Make Dining Out Count
By Stett Holbrook
TODAY, June 18, is World Refugee Day, a day that has special significance for Nancy Avila. Avila was one of the thousands of refugees who fled Vietnam following the fall of Saigon in 1975. In 1980, when she was 15 and orphaned, she and her brother piled into a fishing boat along with some 400 other refugees to escape.
"I was on the bottom deck," she remembered. "I was so sick."
On her third night at sea, she and her boat mates encountered a pirate ship, but they escaped being attacked because the moonless night allowed them to slip by undetected. But they weren't out of trouble yet. The next night the boat was besieged by a storm and started taking on water. They were traveling with another boat and it sank.
"A lady next to me told me, 'Pray child, pray.'"
They made it out of the storm and neared the coast of Indonesia when the boat struck a rock and rapidly began to fill with water. Avila couldn't swim so she emptied a water canister and used it as a flotation device and made her way toward shore.
"When I made it to land, I cried and cried," she said.
After spending a few months in a refugee camp, a San Francisco relief agency sponsored her and her brother and resettled them in California.
That was nearly 30 years ago. Today, she owns San Jose's Melting Pot restaurant, a fondue restaurant in downtown San Jose. Given her experience as a refugee, she's decided to participate in Make Dining Out Count, a one-day event organized by the International Rescue Committee (IRC) to commemorate World Refugee Day.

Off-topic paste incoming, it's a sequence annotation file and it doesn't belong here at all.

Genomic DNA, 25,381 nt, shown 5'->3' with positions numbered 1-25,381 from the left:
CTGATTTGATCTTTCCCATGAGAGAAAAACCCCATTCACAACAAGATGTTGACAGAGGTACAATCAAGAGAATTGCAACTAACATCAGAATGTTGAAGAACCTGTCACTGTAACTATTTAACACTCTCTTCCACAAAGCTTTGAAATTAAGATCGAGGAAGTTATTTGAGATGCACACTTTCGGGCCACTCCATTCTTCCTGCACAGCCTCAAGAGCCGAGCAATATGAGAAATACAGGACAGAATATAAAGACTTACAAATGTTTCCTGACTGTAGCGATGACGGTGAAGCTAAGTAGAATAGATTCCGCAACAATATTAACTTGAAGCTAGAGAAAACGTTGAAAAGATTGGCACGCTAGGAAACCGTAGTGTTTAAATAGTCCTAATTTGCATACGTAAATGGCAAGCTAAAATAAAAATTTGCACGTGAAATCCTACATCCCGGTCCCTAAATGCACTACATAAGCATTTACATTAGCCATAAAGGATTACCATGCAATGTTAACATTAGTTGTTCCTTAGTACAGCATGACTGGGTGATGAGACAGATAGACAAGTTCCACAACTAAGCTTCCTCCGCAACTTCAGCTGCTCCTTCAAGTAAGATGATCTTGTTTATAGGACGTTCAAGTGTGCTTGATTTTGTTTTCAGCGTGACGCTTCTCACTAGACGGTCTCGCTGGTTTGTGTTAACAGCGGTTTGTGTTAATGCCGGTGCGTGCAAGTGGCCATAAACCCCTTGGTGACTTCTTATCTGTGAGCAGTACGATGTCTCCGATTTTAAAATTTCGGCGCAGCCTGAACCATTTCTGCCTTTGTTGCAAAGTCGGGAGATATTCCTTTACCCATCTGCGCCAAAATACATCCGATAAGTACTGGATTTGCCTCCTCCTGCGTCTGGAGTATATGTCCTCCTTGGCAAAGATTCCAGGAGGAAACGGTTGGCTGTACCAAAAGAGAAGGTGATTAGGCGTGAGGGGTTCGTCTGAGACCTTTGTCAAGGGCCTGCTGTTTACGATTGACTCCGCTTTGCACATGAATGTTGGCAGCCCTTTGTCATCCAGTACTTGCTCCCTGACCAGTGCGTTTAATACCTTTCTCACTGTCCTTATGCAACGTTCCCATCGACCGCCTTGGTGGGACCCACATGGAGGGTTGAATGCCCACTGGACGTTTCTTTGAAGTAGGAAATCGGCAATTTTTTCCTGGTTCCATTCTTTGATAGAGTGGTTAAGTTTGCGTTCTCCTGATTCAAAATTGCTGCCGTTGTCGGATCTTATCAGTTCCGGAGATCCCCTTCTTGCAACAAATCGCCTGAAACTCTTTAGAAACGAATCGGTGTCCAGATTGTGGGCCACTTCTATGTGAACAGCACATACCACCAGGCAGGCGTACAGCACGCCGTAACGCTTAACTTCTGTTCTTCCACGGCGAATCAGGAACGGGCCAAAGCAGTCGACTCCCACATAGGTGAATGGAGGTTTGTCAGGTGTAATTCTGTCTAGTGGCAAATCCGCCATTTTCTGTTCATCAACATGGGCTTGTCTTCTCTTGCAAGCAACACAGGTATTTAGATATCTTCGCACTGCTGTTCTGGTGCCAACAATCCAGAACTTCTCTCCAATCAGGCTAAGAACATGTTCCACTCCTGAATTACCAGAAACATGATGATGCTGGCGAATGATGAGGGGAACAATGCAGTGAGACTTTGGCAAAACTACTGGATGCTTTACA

"[My experience] was an example of a good deed society had to offer," she says. "Now I want to give something back."
For Make Dining Out Count, local restaurants have agreed to donate a portion of their sales on June 18. Proceeds from the event will help support programs aimed at helping local refugees become self-sufficient. World Refugee Day was designated by the United Nations High Commissioner for Refugees to bring attention to the plight of the 14 million refugees around the world.
The participating restaurants are:
Champa Garden, 2102 Eighth Ave., Oakland, 510.238.8819
Eulipia, 374 S. First St., San Jose, 408.280.6161
Golden Lotus, 1301 Franklin St., Oakland, 510.893.0383
Harvest and Rowe, 55 Second St., San Francisco, 415.541.7771
The Melting Pot, 72 S. First St., San Jose 408.293.6020
Red Lantern, 808 Winslow St., Redwood City, 650.369.5483
Reyhan Restaurant, 1625 Almaden Road, San Jose, 408.293.3600
San Jose Tied House, 65 N. San Pedro St., San Jose, 408.295.2739
Taj India, 889 E El Camino Real, Sunnyvale, 408.720.8396
Vin Santo, 1346 Lincoln Ave., San Jose, 408.920.2508
Zeni Ethiopian Restaurant, 1320 Saratoga Ave., San Jose, 408.615.8282
The IRC, which has a local office in San Jose, offers global assistance to populations affected by violent conflict and oppression, providing lifesaving aid in emergencies and assistance as these populations try to rebuild their lives. Most of the refugees the agency works with come from Vietnam, Iran and East Africa. There are also a number of Iraqi refugees who have started arriving here.
Since 1979, the IRC has resettled about 40,000 refugees in San Jose. Worldwide, the IRC served more than 12 million displaced people last year, providing health care, water and sanitation systems, child welfare, education and economic redevelopment support. The organization operates programs in 25 countries worldwide and is a first responder in refugee emergencies. Local resettlement offices throughout the United States—including San Francisco, Oakland, San Jose and Sacramento—provide refugee families with services that help them successfully rebuild their lives and integrate into their new communities.
So if you're going to go out to eat tonight, why not make it count and eat at one of these generous restaurants?
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